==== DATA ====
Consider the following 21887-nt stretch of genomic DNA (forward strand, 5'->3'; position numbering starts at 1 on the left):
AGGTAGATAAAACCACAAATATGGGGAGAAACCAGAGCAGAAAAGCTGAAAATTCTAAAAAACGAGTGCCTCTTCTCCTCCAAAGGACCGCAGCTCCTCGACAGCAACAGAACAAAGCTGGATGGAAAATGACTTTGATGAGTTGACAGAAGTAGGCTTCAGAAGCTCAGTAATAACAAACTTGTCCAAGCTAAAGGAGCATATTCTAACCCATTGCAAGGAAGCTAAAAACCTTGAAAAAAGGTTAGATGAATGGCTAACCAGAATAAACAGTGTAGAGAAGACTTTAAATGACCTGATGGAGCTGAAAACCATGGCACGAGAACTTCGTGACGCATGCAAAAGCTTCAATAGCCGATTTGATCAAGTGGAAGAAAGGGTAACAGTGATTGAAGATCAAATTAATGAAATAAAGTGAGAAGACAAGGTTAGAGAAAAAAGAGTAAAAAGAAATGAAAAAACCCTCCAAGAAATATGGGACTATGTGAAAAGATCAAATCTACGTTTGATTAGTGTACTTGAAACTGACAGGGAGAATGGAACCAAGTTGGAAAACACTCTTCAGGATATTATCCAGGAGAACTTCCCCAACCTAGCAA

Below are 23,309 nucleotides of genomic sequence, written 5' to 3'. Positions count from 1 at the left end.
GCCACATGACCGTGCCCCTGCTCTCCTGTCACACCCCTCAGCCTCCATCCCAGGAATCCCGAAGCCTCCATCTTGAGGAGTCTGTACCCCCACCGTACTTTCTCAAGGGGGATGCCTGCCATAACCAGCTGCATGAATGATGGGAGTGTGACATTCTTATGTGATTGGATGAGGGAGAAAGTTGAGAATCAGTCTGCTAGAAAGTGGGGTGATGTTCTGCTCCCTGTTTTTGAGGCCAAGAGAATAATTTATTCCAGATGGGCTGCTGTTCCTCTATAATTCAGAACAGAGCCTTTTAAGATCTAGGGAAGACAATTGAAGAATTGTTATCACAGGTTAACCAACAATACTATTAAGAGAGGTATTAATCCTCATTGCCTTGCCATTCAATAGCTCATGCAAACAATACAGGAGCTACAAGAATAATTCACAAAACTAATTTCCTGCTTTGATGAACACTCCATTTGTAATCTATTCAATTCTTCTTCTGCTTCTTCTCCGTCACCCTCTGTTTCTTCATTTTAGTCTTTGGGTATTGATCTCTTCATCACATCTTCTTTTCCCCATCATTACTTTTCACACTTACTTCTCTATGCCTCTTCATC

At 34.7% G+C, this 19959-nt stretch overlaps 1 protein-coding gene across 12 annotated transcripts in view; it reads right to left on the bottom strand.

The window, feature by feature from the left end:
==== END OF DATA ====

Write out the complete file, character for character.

Consider the following 21887-nt stretch of genomic DNA (forward strand, 5'->3'; position numbering starts at 1 on the left):
AGGTAGATAAAACCACAAATATGGGGAGAAACCAGAGCAGAAAAGCTGAAAATTCTAAAAAACGAGTGCCTCTTCTCCTCCAAAGGACCGCAGCTCCTCGACAGCAACAGAACAAAGCTGGATGGAAAATGACTTTGATGAGTTGACAGAAGTAGGCTTCAGAAGCTCAGTAATAACAAACTTGTCCAAGCTAAAGGAGCATATTCTAACCCATTGCAAGGAAGCTAAAAACCTTGAAAAAAGGTTAGATGAATGGCTAACCAGAATAAACAGTGTAGAGAAGACTTTAAATGACCTGATGGAGCTGAAAACCATGGCACGAGAACTTCGTGACGCATGCAAAAGCTTCAATAGCCGATTTGATCAAGTGGAAGAAAGGGTAACAGTGATTGAAGATCAAATTAATGAAATAAAGTGAGAAGACAAGGTTAGAGAAAAAAGAGTAAAAAGAAATGAAAAAACCCTCCAAGAAATATGGGACTATGTGAAAAGATCAAATCTACGTTTGATTAGTGTACTTGAAACTGACAGGGAGAATGGAACCAAGTTGGAAAACACTCTTCAGGATATTATCCAGGAGAACTTCCCCAACCTAGCAA

Below are 23,309 nucleotides of genomic sequence, written 5' to 3'. Positions count from 1 at the left end.
GCCACATGACCGTGCCCCTGCTCTCCTGTCACACCCCTCAGCCTCCATCCCAGGAATCCCGAAGCCTCCATCTTGAGGAGTCTGTACCCCCACCGTACTTTCTCAAGGGGGATGCCTGCCATAACCAGCTGCATGAATGATGGGAGTGTGACATTCTTATGTGATTGGATGAGGGAGAAAGTTGAGAATCAGTCTGCTAGAAAGTGGGGTGATGTTCTGCTCCCTGTTTTTGAGGCCAAGAGAATAATTTATTCCAGATGGGCTGCTGTTCCTCTATAATTCAGAACAGAGCCTTTTAAGATCTAGGGAAGACAATTGAAGAATTGTTATCACAGGTTAACCAACAATACTATTAAGAGAGGTATTAATCCTCATTGCCTTGCCATTCAATAGCTCATGCAAACAATACAGGAGCTACAAGAATAATTCACAAAACTAATTTCCTGCTTTGATGAACACTCCATTTGTAATCTATTCAATTCTTCTTCTGCTTCTTCTCCGTCACCCTCTGTTTCTTCATTTTAGTCTTTGGGTATTGATCTCTTCATCACATCTTCTTTTCCCCATCATTACTTTTCACACTTACTTCTCTATGCCTCTTCATC

At 34.7% G+C, this 19959-nt stretch overlaps 1 protein-coding gene across 12 annotated transcripts in view; it reads right to left on the bottom strand.

The window, feature by feature from the left end: